This track truly did melt my face off!

However this is as exciting as it gets until the halfway point.

The following track “Come on Over” isn’t just lyrically vague. A story about god interfering in a relationship “There’s no God and I don’t really care.” Combined with Kerr suggesting, “Let’s run away, get out of here.” In the same narrative seems as if he is just throwing out random scenarios. This under-pinned by how much the track seems to be a diluted version of the previous track, doesn’t move this journey forward.

This did not melt my face off.

Furthermore, the next three tracks fall under my, “meh.” category. This stems mainly from the focus on riffs turning the progression of the song-writing into a secondary process with Royal Blood starting the songs with a riff, moseying along a bland melody, and then hastily getting back to the initial riff. This is evident with ‘You can be so Cruel’ and ‘Figure it Out’. Both tracks only seem to go anywhere interesting towards the end when Kerr decides to break into a jam session-like solo and try and melt my face off.

Only momentarily do two of these three tracks bring a mild sweat to my forehead.

Furthermore, none of these tracks go anywhere lyrically. For a band that sight ‘Jeff Buckley’ as an influence you would think, narrative would play a major part in their make-up. Not that you would expect a singer to deliver as spine-tingling a range of vocals to the table. However, the way in which Buckley, like his father Tim would build a story and take the listener on a journey seems to have been lost on Royal Blood. Vague lyrics such as “All the glitters is gold” (stolen from ‘Led Zeppelins’ 'Stairway to Heaven) off of track 7 ‘Loose Change’ and “Cut loose like an animal fired out like a cannonball” in ‘Ten Tonne Skeleton’ make the group seem far too much like a cliché. Lines like these in my opinion don’t possess the power of a lyric such as, “That dark angel he is shuffling in, watching over them with his black, leather wings unfurled”. (Jeff Buckley – “Dream Brother”). Descriptions that try and amount to this fall short of the mark, and are a dime a dozen as well.

The second side of the album starts much like the first. ‘Little Monster’ offers up a blood curdling amount of distortion and heaviness from the very first slide down Kerr’s two-way octave driven bass. The riff conjures up a platform for the rhythm of Ben Thatcher’s heavy-hitting drums to move the song along, before exploding into a rip-roaring chorus which swirls around your head as drum fills and riffs match together perfectly before repeating the cycle. Much like ‘Out of the Black’, the song breaks down into a bass guitar solo which is then built up via a drum solo before ripping back into a chorus followed by a part drum fill, part solo. Melodically, this is how Royal Blood best build a song around a riff.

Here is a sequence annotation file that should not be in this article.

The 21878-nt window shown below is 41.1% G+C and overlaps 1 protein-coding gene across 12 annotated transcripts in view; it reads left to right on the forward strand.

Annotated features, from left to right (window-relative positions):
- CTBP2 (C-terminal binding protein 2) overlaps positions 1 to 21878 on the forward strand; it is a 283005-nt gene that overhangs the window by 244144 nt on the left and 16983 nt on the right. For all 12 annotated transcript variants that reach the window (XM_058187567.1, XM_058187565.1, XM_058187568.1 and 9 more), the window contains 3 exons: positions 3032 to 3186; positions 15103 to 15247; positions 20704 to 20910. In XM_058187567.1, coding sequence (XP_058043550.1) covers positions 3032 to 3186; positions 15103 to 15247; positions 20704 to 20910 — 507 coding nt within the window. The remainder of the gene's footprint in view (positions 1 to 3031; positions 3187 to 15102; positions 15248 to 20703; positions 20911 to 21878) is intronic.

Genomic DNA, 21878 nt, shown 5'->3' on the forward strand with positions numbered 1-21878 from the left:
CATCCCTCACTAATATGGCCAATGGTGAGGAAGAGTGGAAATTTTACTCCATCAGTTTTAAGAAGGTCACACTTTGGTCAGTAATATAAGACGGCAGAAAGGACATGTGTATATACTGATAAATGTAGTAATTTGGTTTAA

This song took me on a journey.

This song succeeded in melting my face off!

Aforementioned lyrical cliché’s ‘Loose Change’ and ‘Ten Tonne Skeleton’ carry on the trend of an idea getting in the way of song progressing. Both songs again, displaying solid riff work, ‘Loose Change’ being the most low-fi on the album and ‘TTS’ providing a different change in guitar tone, but amounting to no more than two more album fillers.

Either side of these tracks however, showcases where Royal Blood impress. ‘Careless’ has Mike spitting venom at the subject who he can’t stop thinking about yet they “couldn’t care less”. The wailing guitar sounds spin round and take off twice before combining the only backing vocals that come to the fore on the album, contained in the bridge.

This song did not melt my face, but the song-writing meant it didn’t have to.

"Finally!" ...we get to the albums masterpiece.

‘Better Strangers’ is the track in which most of this album should have resembled.

The layering of distorted bass guitar over a normal rock-steady bass line on this track is like nothing else on the whole album, and conjures up an anthemic behemoth. The heavy, head banging riff, morphing into the melodic chorus is like something Queens of the Stone Age would have done on their last album, ‘…Like Clockwork’. Kerr’s soloing on this track is fuzz heaven and once more, displays his work In this regard, to be a strong point no matter what type of song in which it appears.

This track took me on a journey.

This track made me feel as if this band can produce the most exciting heavy rock music of this generation.

This track, every time, has and will, Melt my face off!

Going into this album, riffs, fuzz and heaviness were the main attraction. But in conjunction with that, Royal Blood’s supposed best friend also becomes their worst enemy. Bringing forth “face melting” riffs also brings forth unfinished tracks that don’t seem to get off the ground. I am left however with the sense that this band can grow, and am anticipating already, the various ways in which they aim to melt my face off more.

‘Royal Blood’ – Mixed Bag